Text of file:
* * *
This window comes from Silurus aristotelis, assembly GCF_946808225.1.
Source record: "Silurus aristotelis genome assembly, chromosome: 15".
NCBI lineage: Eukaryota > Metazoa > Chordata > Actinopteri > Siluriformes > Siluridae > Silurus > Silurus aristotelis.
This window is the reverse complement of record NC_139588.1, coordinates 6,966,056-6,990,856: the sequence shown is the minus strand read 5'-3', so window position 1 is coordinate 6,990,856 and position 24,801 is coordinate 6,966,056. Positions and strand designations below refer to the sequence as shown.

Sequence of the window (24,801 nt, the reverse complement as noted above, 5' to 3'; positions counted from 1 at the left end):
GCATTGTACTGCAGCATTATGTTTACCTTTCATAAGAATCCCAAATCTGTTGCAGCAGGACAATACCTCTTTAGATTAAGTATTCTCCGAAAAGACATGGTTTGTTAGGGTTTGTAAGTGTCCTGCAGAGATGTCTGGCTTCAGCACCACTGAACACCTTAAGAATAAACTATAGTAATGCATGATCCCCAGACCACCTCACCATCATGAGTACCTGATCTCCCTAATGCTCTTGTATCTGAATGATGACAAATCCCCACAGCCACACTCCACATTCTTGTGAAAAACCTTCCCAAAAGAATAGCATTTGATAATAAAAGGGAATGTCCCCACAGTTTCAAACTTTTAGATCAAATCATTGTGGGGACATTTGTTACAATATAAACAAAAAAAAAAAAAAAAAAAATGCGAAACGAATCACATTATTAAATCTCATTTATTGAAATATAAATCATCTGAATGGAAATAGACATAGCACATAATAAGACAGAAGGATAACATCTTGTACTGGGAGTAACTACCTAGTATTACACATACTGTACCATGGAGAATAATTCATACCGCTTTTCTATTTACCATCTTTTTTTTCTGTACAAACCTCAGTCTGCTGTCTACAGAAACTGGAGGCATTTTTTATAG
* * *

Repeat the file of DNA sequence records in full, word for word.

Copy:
This window comes from Silurus aristotelis, assembly GCF_946808225.1.
Source record: "Silurus aristotelis genome assembly, chromosome: 15".
NCBI lineage: Eukaryota > Metazoa > Chordata > Actinopteri > Siluriformes > Siluridae > Silurus > Silurus aristotelis.
This window is the reverse complement of record NC_139588.1, coordinates 6,966,056-6,990,856: the sequence shown is the minus strand read 5'-3', so window position 1 is coordinate 6,990,856 and position 24,801 is coordinate 6,966,056. Positions and strand designations below refer to the sequence as shown.

Sequence of the window (24,801 nt, the reverse complement as noted above, 5' to 3'; positions counted from 1 at the left end):
GCATTGTACTGCAGCATTATGTTTACCTTTCATAAGAATCCCAAATCTGTTGCAGCAGGACAATACCTCTTTAGATTAAGTATTCTCCGAAAAGACATGGTTTGTTAGGGTTTGTAAGTGTCCTGCAGAGATGTCTGGCTTCAGCACCACTGAACACCTTAAGAATAAACTATAGTAATGCATGATCCCCAGACCACCTCACCATCATGAGTACCTGATCTCCCTAATGCTCTTGTATCTGAATGATGACAAATCCCCACAGCCACACTCCACATTCTTGTGAAAAACCTTCCCAAAAGAATAGCATTTGATAATAAAAGGGAATGTCCCCACAGTTTCAAACTTTTAGATCAAATCATTGTGGGGACATTTGTTACAATATAAACAAAAAAAAAAAAAAAAAAAATGCGAAACGAATCACATTATTAAATCTCATTTATTGAAATATAAATCATCTGAATGGAAATAGACATAGCACATAATAAGACAGAAGGATAACATCTTGTACTGGGAGTAACTACCTAGTATTACACATACTGTACCATGGAGAATAATTCATACCGCTTTTCTATTTACCATCTTTTTTTTCTGTACAAACCTCAGTCTGCTGTCTACAGAAACTGGAGGCATTTTTTATAG